Newsroom Article

Standard of Review in IDEA Appeals

IDEA: considerations for undertaking an appeal of a hearing officer's decision.

Posted on in Articles and Publications

The standard of review that must be employed by a judge in reviewing an IDEA case is slightly different than the standard of review that was required of the appeals panels under the prior system of appellate review of hearing officers’ decisions.  Thus, in deciding whether to appeal a hearing officer’s decision, it is important to understand the standard of review that will be employed by a judge. 

In reviewing a decision of a hearing officer, a judge must review the administrative record and base his or her decision on the preponderance of evidence.  Also, a judge may, at the request of a party and at the judge’s discretion, permit additional evidence to be presented. 

In conducting the review, a judge is required to defer to the hearing officer’s determinations of the credibility of the witnesses, unless non-testimonial extrinsic evidence in the record would justify a contrary conclusion or unless the record read in its entirety would compel a contrary conclusion.  The rationale for giving deference to a hearing officer concerning credibility determinations is based on the fact that the hearing officer is the only one to hear and observe first-hand the testimony of the witnesses.  The observation of live testimony provides the opportunity to examine the demeanor and tone of the witnesses, which cannot be reproduced in the transcripts of the testimony, and, thus, puts the hearing officer in the best position to analyze the witnesses’ credibility. 

In addition to deferring to the hearing officer’s credibility determinations, a judge is to give due deference and due weight to the hearing officer’s factual findings, unless the judge can point to contrary non-testimonial extrinsic evidence on the record to justify a contrary conclusion.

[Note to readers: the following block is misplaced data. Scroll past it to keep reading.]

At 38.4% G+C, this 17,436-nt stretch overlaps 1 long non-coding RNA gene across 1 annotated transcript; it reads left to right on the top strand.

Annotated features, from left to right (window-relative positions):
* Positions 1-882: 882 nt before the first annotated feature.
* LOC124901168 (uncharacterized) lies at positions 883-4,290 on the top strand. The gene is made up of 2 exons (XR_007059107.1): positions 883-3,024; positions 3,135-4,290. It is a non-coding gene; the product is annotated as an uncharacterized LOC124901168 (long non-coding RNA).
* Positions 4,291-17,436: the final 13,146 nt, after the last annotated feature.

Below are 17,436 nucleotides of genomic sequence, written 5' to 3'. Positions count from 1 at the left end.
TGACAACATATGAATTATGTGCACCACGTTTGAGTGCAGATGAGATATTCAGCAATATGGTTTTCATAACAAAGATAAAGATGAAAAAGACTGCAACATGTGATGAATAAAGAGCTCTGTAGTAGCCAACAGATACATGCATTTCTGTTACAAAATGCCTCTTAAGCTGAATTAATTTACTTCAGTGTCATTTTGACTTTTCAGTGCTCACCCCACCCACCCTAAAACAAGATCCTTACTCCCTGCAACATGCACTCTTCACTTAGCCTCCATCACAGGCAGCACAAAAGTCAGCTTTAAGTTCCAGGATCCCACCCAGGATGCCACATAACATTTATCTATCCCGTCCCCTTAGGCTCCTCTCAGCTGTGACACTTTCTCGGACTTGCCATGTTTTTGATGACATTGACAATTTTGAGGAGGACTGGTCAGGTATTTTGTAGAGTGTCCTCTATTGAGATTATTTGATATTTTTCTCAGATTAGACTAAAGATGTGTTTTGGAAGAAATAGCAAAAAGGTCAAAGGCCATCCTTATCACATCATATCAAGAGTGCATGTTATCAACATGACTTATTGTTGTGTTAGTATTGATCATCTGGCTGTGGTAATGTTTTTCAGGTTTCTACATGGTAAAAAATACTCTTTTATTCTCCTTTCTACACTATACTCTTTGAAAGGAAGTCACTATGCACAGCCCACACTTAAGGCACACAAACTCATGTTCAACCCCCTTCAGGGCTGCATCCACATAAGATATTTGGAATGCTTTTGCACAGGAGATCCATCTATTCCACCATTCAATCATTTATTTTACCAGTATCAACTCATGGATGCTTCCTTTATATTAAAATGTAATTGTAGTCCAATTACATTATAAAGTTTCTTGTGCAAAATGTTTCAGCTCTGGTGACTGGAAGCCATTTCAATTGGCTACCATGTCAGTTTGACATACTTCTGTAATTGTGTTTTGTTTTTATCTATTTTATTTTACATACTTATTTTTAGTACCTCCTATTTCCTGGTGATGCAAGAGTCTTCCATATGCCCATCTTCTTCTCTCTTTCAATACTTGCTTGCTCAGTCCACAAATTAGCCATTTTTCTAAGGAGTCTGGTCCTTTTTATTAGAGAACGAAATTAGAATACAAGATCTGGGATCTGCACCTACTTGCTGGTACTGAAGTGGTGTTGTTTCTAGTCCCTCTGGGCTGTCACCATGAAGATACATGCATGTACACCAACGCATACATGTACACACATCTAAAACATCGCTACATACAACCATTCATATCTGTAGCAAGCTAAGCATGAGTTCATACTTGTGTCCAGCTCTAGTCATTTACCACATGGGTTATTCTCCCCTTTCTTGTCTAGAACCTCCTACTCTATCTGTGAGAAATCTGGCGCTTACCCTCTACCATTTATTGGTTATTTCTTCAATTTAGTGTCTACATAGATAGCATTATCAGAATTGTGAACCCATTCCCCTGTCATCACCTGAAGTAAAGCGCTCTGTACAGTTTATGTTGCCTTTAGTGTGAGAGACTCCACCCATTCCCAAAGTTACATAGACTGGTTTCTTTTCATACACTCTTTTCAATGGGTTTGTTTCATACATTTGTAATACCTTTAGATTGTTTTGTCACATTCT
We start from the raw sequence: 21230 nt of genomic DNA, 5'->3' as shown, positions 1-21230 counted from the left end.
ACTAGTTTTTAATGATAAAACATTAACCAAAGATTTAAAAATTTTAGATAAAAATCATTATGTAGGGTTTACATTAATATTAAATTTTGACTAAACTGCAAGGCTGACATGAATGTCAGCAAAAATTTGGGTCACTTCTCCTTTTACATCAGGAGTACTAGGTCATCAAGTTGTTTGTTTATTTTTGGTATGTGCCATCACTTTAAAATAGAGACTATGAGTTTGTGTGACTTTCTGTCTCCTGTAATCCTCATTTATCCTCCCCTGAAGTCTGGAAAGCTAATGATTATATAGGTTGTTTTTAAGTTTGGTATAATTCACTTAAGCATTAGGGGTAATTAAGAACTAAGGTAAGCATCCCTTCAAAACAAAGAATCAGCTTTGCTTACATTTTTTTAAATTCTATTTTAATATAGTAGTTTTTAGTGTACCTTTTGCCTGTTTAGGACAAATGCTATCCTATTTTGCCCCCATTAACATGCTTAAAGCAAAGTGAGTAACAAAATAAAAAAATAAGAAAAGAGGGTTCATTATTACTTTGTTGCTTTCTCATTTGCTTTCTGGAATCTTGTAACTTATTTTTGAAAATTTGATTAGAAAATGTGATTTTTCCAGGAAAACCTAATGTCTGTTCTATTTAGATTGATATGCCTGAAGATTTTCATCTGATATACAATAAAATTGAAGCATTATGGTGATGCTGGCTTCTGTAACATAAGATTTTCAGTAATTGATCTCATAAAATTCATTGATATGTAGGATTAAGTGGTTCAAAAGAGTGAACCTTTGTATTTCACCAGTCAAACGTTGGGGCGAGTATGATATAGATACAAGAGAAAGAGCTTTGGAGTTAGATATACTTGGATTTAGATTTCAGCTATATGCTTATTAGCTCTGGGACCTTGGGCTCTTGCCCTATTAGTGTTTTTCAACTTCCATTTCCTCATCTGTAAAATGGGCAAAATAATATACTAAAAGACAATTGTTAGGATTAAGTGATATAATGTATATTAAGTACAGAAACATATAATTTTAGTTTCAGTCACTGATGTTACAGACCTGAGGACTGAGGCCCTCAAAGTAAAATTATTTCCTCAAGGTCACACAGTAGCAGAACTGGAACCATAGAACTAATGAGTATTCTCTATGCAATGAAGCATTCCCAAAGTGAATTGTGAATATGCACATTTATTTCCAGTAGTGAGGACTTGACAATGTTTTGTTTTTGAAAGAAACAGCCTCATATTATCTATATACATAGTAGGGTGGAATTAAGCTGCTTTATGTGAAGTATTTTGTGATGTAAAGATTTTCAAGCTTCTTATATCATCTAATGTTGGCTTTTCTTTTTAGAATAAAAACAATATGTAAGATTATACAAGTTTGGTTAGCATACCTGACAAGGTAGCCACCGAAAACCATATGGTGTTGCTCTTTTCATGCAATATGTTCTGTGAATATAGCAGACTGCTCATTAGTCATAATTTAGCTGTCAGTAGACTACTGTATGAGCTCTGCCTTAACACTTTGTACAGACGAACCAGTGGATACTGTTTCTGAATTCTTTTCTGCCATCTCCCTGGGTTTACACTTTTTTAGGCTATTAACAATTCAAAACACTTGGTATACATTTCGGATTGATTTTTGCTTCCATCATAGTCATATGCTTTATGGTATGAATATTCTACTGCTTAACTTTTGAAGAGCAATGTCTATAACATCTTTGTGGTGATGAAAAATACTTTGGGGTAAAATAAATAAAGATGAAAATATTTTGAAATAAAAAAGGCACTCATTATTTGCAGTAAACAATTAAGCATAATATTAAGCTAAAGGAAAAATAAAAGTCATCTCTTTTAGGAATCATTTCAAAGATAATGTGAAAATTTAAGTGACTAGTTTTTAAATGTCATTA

This standard of review is commonly referred to as a “modified de novo” review, meaning that, when the judge is reviewing the hearing officer’s decision, the judge must consider the hearing officer’s factual findings as prima facie correct.  Therefore, while the judge is to conduct an independent review of the case and base his or her decision upon the preponderance of evidence, the judge is not to substitute his or her own notions of sound educational policy for those of the hearing officer.  The rationale for imposing this modified de novo standard of review upon judges in evaluating IDEA claims is that the hearing officers were selected by the state because they possess a professional background and expertise in the field of education, whereas judges do not necessarily possess such a background or expertise.  Still, a judge may reverse a decision of a hearing officer, but is obliged to explain why.

Thus, when deciding whether or not to try to appeal an unfavorable decision by a hearing officer, a school district should consider whether or not it will be able to prove that a preponderance of the evidence supports overruling the presumption that the hearing officer was correct or that a pure legal error has occurred.

Clients who have questions regarding issues discussed in this article, or any education law matter, should feel free to call us at 215-345-9111.